Research School Network: “When will I ever use this again, Miss?” Blog by Rachael Wilkinson, ELE for Carmel Research School and Careers Lead at Carmel College


“When will I ever use this again, Miss?”

Blog by Rachael Wilkinson, ELE for Carmel Research School and Careers Lead at Carmel College

by Carmel Research School
on the

As educators we have probably heard a student saying at one time but when will I ever use this again?’ and as best as we can, we try and explaining how the lesson may link to a specific career. In this blog, I’m going explore how with very little planning and changing an already rich curriculum, we can be more authentic with our students’ skills development.

It’s something which I like to place a lot of emphasis on within my lessons, as the Tees Valley has now become an exciting place to begin a career. The current levelling up agenda has led to significant funds being allocated into the area, potentially creating thousands of jobs and significantly boosting employment opportunities in the North East.

We must ensure our young people benefit from this significant financial investment into the Tees Valley area. Careers provision must be adaptable, now more so than ever, in order to offer students meaningful work experience

Implementing careers in the curriculum falls into 3 distinct areas:

- Career readiness. A clearer understanding of occupations and areas of interest, improvement of research skills when exploring potential careers and better preparedness for transition into HE, apprenticeships, or full-time work.

- Confidence building. Improvement of self-esteem, motivation and self-efficacy. We have noticed students show greater ability to face challenging situations head on and work with more autonomy on given tasks.

- Educational outcomes. Improvement in attendance, an ability to make plans and put them into effect, a greater awareness of strengths and interests and a greater understanding of what they need to do to achieve their ambitions.

Deliberate, focussed careers provision within the curriculum can clearly have very strong outcomes. This is the logic that underpins the Gatsby benchmarks, which states that our work suggests that there is no single magic bullet’ for good career guidance: it is about doing a number of things, identified in our benchmarks, consistently and well’ Gatsby (2014).

Carmel Research School is encouraging a curriculum which has strong focus on careers in which different topics and subject matter is contextualised with potential future career scenarios. I trialled some of the lessons around chromatography. The concept was based on students working for a Local Authority to identify fraudulent sweet colourings which had been impounded from a shipping container. Students were given a real life example (the Sudan III case) thus teaching chromatography took on new colour that a less career focussed lesson may not have. Engagement within practicals has always been high but the conversations and approaches students had were now different. They were contextualising the practical and beginning to apply it in a new way. They began asking questions on what else would be expected of someone working within this field, such as how much they get paid, and what qualifications were required. The lessons became far more than just chromatography as they were showing a genuine inquisitiveness into a new career field. This approach really brought chromatography to life and provided a tangible example of how a topic within a science lesson can have real life application. This raised their aspirations and widened their knowledge of some potential careers of which they were previously unaware.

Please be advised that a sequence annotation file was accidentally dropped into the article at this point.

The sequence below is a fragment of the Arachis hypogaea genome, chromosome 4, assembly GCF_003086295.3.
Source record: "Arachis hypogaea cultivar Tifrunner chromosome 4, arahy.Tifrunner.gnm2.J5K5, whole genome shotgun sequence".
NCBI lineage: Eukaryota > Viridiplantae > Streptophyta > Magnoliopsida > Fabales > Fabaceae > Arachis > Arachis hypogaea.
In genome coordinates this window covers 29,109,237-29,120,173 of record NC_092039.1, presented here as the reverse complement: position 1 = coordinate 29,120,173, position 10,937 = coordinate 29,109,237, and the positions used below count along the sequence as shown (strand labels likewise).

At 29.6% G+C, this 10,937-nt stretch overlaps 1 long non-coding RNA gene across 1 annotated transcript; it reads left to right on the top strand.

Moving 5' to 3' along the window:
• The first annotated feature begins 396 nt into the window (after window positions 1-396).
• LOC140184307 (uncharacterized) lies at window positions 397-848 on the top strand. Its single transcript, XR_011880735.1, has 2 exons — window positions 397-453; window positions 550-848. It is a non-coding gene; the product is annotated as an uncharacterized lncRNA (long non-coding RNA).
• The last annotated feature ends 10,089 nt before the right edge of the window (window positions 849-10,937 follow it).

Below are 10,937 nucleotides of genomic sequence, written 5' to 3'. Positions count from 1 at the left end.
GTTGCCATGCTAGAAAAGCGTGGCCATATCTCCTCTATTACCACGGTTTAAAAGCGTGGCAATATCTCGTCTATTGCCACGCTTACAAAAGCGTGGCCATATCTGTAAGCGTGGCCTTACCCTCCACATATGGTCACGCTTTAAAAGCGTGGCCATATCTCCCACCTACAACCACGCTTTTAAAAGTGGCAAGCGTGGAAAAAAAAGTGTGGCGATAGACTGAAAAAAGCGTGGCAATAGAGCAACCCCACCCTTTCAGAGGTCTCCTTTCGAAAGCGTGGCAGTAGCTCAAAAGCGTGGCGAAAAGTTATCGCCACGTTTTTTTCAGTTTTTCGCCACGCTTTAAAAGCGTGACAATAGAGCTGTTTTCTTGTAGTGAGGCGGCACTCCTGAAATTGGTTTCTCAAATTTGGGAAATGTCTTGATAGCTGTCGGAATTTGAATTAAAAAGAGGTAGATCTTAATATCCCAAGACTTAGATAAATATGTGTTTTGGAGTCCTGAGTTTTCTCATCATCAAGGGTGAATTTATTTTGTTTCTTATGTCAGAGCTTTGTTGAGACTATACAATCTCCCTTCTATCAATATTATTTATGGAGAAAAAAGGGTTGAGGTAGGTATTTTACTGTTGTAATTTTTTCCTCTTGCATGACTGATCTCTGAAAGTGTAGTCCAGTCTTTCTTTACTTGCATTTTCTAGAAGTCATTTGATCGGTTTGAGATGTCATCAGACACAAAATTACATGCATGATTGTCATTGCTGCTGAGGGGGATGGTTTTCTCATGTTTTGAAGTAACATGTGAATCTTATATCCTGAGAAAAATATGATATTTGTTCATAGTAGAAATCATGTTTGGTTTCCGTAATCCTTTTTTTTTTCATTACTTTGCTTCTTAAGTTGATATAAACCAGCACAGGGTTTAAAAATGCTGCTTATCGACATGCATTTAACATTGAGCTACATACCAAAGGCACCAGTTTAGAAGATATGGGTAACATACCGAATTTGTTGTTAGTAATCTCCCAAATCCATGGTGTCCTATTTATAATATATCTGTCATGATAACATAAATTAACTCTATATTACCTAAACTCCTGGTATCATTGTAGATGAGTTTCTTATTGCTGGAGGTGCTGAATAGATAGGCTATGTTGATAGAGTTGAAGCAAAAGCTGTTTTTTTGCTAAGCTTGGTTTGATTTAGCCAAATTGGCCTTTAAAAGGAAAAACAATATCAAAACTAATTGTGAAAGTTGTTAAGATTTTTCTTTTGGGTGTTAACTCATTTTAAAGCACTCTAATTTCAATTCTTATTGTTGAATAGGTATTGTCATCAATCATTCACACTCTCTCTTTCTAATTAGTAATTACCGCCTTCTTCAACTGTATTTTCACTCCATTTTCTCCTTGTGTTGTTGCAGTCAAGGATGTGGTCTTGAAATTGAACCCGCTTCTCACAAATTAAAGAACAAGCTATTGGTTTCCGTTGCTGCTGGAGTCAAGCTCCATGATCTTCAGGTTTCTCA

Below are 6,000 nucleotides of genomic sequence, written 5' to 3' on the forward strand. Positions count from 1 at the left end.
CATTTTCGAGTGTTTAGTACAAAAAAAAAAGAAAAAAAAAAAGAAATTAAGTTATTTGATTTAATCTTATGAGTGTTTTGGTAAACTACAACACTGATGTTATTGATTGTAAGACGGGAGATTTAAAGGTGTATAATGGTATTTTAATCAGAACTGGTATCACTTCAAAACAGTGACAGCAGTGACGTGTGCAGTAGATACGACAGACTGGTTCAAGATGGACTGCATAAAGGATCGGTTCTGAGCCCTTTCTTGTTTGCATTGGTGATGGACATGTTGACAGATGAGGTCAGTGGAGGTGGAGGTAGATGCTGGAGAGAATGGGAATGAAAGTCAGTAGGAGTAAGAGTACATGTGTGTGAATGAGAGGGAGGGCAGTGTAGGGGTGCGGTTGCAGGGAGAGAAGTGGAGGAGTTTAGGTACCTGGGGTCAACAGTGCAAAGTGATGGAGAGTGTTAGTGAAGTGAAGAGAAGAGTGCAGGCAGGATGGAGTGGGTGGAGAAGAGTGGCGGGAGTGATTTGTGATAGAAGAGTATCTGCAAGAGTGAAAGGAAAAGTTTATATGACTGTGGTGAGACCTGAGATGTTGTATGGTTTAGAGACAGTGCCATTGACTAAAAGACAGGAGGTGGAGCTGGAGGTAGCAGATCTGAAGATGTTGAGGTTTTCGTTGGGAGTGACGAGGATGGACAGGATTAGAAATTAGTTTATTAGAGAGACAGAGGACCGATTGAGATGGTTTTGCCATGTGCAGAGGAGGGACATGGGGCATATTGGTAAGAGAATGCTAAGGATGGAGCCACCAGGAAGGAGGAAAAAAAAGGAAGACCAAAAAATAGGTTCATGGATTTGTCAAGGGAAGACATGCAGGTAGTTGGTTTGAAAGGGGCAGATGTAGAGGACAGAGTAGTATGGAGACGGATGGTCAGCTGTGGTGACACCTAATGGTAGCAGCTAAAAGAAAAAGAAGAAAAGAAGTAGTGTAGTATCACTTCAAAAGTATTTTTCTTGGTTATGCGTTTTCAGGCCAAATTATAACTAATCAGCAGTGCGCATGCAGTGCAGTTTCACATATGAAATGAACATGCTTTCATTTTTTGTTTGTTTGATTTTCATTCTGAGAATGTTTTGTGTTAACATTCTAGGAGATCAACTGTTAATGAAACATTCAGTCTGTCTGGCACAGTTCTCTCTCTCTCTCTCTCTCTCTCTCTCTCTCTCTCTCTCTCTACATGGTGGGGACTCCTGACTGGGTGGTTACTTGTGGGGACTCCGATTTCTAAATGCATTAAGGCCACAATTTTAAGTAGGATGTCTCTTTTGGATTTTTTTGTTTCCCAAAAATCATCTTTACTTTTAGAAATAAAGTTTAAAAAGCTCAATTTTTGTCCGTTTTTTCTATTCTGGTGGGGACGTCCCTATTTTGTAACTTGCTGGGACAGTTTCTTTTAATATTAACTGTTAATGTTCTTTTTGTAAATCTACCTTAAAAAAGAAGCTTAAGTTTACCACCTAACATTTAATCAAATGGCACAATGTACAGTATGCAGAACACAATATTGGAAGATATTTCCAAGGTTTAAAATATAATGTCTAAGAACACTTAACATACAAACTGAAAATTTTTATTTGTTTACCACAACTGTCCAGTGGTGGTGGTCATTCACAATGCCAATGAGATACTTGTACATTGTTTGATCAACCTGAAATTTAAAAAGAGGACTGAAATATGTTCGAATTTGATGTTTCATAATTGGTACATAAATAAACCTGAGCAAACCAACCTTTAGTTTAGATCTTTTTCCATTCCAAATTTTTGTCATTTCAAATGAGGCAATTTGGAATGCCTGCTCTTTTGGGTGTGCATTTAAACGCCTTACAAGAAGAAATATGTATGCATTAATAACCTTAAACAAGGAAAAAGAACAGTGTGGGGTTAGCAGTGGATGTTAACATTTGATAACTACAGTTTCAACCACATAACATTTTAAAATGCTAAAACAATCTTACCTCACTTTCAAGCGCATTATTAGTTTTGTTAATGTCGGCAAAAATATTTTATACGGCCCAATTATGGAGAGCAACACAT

By implementing something directly related to a career the impact on the students was clearly visible; within the class that was exposed to this style of teaching, over 79% of them then logged on independently to our Careers Service Platform. This was not reflected in other classes. By adding explicit career-based context, students are able to identify and understand the knowledge or skill set being developed and its practical application.

As long as it’s an issue that a career solves- go for it! This may not be the magic bullet for ‘’when will I ever use this again, Miss?’’ but at least we are presenting them with an authentic representation of real-world scenarios that gives students a much more rounded view on potential career paths.

Written by Rachael Wilkinson ELE for Carmel Research School

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